The most common discrepancies in price between tubs, not counting accessories like heaters and jets, are due to four factors: style, depth, build quality and brand. A garden tub will generally cost you more than a simple rectangular built in, and a clawfoot is more expensive still, followed by "custom" installations like non-overflow tubs.
In the same style, the depth of the tub determines the volume and weight of water the tub must hold and therefore the dimensions and thickness of the material. More material == higher cost.
Even in the same style and depth, one maker may build their tub out of cast iron while another uses plastic, or even in the same material, one maker may double the thickness of the tub walls to increase durability and thus longevity (removing a damaged built-in bathtub is no small job; it can even require a full remodel because it requires re-tiling the backsplash).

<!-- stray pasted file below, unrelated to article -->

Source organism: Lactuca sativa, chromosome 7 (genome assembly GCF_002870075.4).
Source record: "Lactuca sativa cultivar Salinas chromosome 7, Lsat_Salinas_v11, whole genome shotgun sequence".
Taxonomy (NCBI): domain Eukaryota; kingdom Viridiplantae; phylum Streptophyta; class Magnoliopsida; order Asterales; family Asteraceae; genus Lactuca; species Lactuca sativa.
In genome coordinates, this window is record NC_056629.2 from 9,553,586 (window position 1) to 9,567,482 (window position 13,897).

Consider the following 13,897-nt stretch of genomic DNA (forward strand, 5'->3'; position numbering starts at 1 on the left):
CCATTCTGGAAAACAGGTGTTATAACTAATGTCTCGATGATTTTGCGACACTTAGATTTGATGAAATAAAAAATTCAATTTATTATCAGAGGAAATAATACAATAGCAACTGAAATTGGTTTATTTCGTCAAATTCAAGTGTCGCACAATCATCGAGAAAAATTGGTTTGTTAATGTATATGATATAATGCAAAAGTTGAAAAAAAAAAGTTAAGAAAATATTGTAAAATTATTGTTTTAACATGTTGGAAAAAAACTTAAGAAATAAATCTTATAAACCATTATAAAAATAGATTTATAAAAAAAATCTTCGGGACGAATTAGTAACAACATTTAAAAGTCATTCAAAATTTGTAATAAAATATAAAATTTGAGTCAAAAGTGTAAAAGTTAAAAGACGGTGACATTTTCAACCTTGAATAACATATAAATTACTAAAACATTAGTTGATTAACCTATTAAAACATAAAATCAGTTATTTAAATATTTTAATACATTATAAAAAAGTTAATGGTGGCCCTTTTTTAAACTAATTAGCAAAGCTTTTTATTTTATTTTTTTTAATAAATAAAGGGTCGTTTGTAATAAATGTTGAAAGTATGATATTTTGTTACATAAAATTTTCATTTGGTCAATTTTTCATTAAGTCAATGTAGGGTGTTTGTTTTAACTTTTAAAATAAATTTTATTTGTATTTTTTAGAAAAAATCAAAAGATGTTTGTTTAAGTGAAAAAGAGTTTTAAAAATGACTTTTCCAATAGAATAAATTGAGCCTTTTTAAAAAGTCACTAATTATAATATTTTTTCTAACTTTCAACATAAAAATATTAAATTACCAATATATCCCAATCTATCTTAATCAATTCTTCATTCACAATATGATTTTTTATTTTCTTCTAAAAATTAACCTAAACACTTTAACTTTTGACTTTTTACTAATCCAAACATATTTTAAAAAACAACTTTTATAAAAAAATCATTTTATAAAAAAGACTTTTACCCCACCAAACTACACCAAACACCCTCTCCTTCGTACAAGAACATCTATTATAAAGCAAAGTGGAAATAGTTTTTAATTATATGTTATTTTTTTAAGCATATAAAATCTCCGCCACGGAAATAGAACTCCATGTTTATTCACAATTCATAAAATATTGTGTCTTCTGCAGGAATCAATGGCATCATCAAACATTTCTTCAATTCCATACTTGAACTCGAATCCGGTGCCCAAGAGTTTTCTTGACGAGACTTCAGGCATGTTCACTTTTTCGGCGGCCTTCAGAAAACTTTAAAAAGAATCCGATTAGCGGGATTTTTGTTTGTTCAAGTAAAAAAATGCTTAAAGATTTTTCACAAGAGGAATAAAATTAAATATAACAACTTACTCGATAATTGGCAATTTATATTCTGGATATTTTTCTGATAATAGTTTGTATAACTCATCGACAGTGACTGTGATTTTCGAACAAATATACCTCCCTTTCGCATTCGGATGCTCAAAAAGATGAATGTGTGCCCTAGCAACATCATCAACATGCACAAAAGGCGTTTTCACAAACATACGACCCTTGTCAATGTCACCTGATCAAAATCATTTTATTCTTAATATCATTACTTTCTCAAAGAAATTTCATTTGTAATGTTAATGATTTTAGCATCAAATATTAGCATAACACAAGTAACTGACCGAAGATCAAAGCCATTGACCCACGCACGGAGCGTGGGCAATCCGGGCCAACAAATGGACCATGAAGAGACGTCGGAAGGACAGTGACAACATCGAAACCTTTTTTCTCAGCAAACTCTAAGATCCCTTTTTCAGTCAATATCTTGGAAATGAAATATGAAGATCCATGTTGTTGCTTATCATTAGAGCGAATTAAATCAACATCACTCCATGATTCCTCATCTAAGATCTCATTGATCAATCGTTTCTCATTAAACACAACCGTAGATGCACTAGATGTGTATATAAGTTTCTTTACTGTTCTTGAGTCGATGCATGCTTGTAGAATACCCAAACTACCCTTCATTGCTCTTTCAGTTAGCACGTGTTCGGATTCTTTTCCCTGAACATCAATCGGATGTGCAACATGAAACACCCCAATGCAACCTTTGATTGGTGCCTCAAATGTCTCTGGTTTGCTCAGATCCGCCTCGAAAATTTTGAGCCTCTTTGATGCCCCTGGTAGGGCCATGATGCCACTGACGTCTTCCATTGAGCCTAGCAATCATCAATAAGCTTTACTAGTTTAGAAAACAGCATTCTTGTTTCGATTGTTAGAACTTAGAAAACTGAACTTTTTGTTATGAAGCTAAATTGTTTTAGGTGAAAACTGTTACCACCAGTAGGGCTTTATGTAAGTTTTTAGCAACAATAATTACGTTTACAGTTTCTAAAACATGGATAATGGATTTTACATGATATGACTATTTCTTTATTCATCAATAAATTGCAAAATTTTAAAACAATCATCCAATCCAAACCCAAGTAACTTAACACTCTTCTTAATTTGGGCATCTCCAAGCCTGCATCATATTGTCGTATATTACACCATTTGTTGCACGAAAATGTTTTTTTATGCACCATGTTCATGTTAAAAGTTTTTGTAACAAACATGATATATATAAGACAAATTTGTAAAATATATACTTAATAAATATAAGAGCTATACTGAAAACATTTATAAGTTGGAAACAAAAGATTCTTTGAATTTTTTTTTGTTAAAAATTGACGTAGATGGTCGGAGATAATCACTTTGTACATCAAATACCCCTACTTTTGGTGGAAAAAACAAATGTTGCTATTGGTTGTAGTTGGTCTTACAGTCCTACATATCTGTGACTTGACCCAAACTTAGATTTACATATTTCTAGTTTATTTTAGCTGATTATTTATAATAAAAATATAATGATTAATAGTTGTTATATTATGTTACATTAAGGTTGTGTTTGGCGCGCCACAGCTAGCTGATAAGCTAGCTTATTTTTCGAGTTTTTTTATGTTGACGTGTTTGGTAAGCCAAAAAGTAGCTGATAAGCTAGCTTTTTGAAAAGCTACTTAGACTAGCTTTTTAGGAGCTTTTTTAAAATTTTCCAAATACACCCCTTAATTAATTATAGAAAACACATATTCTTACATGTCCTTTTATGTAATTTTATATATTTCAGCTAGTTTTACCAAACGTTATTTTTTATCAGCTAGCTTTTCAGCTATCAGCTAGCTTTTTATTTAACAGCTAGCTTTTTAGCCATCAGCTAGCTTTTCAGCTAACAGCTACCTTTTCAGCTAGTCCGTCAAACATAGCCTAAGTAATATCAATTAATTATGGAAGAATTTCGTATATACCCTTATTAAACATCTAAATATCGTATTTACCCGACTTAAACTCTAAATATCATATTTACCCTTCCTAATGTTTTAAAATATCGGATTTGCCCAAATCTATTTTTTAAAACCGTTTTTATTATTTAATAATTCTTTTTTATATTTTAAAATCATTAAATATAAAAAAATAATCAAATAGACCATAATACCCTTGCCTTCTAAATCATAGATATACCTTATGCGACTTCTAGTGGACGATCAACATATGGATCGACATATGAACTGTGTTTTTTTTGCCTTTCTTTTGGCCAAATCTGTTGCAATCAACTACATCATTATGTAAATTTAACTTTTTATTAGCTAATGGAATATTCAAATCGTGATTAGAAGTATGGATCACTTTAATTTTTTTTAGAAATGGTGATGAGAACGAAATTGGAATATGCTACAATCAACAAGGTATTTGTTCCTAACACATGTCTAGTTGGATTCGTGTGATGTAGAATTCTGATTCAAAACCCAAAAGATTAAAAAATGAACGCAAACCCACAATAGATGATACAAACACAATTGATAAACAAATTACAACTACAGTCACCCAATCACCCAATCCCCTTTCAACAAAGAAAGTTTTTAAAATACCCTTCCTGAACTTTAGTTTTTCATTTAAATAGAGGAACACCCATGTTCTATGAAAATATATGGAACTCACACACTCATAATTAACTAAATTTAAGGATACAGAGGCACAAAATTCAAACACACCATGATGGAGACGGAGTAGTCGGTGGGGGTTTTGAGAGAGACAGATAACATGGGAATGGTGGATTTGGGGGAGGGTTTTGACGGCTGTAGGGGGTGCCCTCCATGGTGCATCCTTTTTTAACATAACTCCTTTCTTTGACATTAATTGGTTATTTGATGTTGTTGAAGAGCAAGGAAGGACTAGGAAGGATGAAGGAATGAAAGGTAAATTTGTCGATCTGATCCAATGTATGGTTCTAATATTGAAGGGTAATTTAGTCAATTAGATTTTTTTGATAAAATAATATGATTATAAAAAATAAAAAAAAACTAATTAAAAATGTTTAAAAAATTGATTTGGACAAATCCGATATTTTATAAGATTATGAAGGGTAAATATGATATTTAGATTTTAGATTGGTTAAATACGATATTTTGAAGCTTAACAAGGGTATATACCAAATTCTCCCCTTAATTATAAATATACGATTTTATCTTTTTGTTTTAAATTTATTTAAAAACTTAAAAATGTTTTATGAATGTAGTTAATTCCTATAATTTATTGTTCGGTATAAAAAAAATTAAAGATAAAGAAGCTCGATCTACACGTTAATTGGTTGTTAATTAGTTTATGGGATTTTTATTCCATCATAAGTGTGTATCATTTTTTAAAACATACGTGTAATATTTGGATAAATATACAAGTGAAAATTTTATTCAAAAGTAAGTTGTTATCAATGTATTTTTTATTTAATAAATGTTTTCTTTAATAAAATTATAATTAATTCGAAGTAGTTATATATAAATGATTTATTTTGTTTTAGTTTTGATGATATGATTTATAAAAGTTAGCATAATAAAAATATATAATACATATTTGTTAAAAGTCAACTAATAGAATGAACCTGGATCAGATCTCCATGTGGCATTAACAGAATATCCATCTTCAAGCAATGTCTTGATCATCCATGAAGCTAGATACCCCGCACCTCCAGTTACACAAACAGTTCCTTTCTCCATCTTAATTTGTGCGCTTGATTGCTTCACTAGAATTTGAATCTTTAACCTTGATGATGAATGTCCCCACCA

Lastly, major name brands will command a higher price even if their product is inferior. Jacuzzi, for one, is a trademarked brand name that has apparently rested on its laurels; I was warned away from even their thousand-dollar tubs for quality reasons, but the tubs still cost a grand, cause they're branded with a universally-known name (so much so that people use the brand without knowing it's a brand, similar to "Band-Aid")
As far as actually what to look for, it depends on what you want. For an upstairs bathroom normally used by kids and guests, a standard Kohler, Moen or American Standard acrylic or cast built-in is fine. Cast iron is more durable, and holds the heat of the water well, but it'll be a beast and a half to put in place. For your own master bathroom, you can be pickier. The three brands I mentioned are names I trust, and they make tubs in all shapes, sizes, styles and pricepoints.